Packaging Openability - A Global Issue

Openability, or ease of use in packaging, is a global issue impacting consumers of all ages and abilities.  However, the impact of openability does not affect population segments equally.   What might be a minor annoyance to some is a loss of independence for others.  For example, 1 in 5 or 50 million US adults have at least one form of doctor diagnosed arthritis.  Arthritis in the finger joints and wrist can make many forms of packaging difficult or impossible to open.  When presented with a package with an openability issue, consumers with painful finger joints are presented with the choice of either enduring the pain or asking for assistance. 

Evidence of openability issues are easily observed when customers have functional limitations that reduce their ability to manipulate packaging features.  However, those without functional limitations will also experience openability issues as inconvenience or simply having to exert more physical effort than is appropriate for the situation.  What we need is a design approach that simultaneously removes unintended barriers and builds in design features that are appropriate for the way people interact with packaged products.  Universal design is the concept that a product or packaging solution should be usable by as many people in as many different situations as possible.  If a company designs a packaging solution that accommodates the reduced grip span of someone with arthritis, they have probably designed a packaging solution that will be easy for children to grasp.  If a company designs a packaging solution that can accommodate users with limited functionality in one of their hands, they have designed a packaging solution that people “on the go” will find easy to use while walking or carrying other objects.

Openability is a global issue and can impact consumers in at least two different ways.  First, openability issues may represent an unnecessary barrier to consumers who have functional ability limitations that limit their ability to open packaging.  Second, openability issues may limit the usefulness of the product to the consumer.  If packaging becomes destroyed while opening the packaging, consumers may not be able to reuse the packaging to ensure the freshness of a product.  Also, users may find that packaging is too difficult to open in the context that the product is designed to be used.  While openability is not just an issue for older adults, the markets that are addressing the openability issue are markets that serve a relatively pronounced aging population.  Efforts of Arthritis Australia, the Arthritis Foundation in the US, and the Arthritis Society of Canada have served to focus attention on the openability issue.  In Japan the packaging of the product is often seen by consumers as almost important as the product itself.  Substantial innovations in universal design in packaging have originated in packaging solutions developed in Japan.

While the impetus to address openability seems to have been the need to accommodate a population that is aging, there is a growing trend within those markets to address openability even if the product under consideration is not targeted at older adults.  For products that are seen as commodities, openability is sometimes seen as a key product discriminator.  The idea is that companies can capture market share from competitors by introducing products that have openability features into markets that are dominated by companies with packaging solutions that are particularly difficult to open.  This approach is particularly effective when coupled with an overall attempt to design packaging around the way consumers actually use the products.  For example, cookies are often packaged in a simple plastic or foil wrap or pouch.  In addition to being difficult to open, the packaging approach offers no protection from spoilage once the packaging has been opened.  The freshness of the cookies are often compromised well before consumers would consume the product resulting in wasted goods.  A packaging solution that combined easy to open features with features that allowed the product to be resealed resonated with consumers because the packaging aligned with the way consumers used the products.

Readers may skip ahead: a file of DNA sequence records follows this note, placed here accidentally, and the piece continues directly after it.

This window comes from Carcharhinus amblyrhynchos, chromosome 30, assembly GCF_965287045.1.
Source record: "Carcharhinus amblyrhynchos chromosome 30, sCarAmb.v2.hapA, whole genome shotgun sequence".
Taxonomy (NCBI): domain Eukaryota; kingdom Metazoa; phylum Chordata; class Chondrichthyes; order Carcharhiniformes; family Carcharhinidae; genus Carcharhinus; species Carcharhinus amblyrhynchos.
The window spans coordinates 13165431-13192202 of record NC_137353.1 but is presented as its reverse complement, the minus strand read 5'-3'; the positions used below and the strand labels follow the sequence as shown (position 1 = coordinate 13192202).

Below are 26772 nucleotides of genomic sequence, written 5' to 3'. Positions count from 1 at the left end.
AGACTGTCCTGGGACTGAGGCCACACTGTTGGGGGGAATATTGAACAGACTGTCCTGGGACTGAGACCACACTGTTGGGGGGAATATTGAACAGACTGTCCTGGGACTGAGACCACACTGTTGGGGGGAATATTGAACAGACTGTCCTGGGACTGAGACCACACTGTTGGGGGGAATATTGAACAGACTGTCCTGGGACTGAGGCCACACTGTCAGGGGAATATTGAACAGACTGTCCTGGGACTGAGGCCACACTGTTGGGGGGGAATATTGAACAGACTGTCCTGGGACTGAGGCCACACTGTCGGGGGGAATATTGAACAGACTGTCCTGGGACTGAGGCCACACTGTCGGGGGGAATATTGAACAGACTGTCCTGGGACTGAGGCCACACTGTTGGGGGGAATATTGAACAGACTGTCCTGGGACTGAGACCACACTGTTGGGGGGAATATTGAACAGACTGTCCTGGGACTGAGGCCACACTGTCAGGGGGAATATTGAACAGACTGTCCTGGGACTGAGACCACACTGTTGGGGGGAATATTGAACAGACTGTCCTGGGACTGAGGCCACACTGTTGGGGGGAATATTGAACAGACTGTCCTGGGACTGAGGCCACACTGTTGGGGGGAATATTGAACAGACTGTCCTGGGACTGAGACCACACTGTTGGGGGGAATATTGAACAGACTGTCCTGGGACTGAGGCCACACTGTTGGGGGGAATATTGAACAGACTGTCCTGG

Arthritis Simulation Gloves in Use in the UK

RA Awareness Week 2015 - RA simulation glove

We've been filming people in their workplace wearing gloves that simulate the stiffness of RA, to help them understand how the disease can impact everyday tasks. This video shows how they struggled to manage basic tasks. They were really shocked at how just one symptom of the disease would make their work so difficult.Find out more about the campaign at #RuAware

Posted by National Rheumatoid Arthritis Society (NRAS) on Monday, June 15, 2015

Customer Learned Helplessness in Packaging Design

Brand owners and packaging designers have been slow to address the issue of ease of use in packaging because the general population is accustomed to poor packaging.  If you want the product, getting through the packaging is seen as a necessary burden.  There have been very few innovations that have made substantial improvements in ease of use over the years so consumers really have not had much of a choice.  The design of the beverage can and flap cardboard packaging has been essentially unchanged in the past 20 or more years. 

In the few cases where easy to use packaging choices were introduced into the market the results have been dramatic.  For example, for many years consumers were accustomed to purchasing ground coffee in difficult to open tins or vacuum sealed bags.  Both the tin and the bag typically required a tool such as a can opener or a knife to open.  Consumers accepted the packaging because there were no reasonable alternatives.  A number of years ago, Folgers introduced a new easy to open packaging for coffee that featured a seal with a pull tab and a handle for griping the container.  Customers that found previous packaging solutions difficult or impossible to open without assistance often reported to me that they were delighted by the new packaging and switched to the new brand of coffee featuring the easy to open packaging.  If a customer is willing to switch their brand of coffee because of a competing product’s innovative ease of use features, they may be even more willing to switch brands for other commodity items which are not associated with as high of a degree of brand loyalty when presented with the opportunity.

Customers have simply come to expect poor packaging design and brand managers perceive the lack on customer complaints as evidence that ease of use is not an issue rather than evidence for a learned helplessness on the customer’s part.  Customers have an expectation of product quality but they do not have an expectation that the packaging will be easy to open.  It should not surprise anyone when the majority of customer complaints are associated with product quality issues.  When given a choice, consumers will choose the packaging solution that is more convenient to them if the product, as a whole, meets their requirements.  For many, this means packaging solutions that feature greater ease of use.  If the ease of use problem is severe, consumers may even switch brands in preference to the brand that offers the easy to open packaging.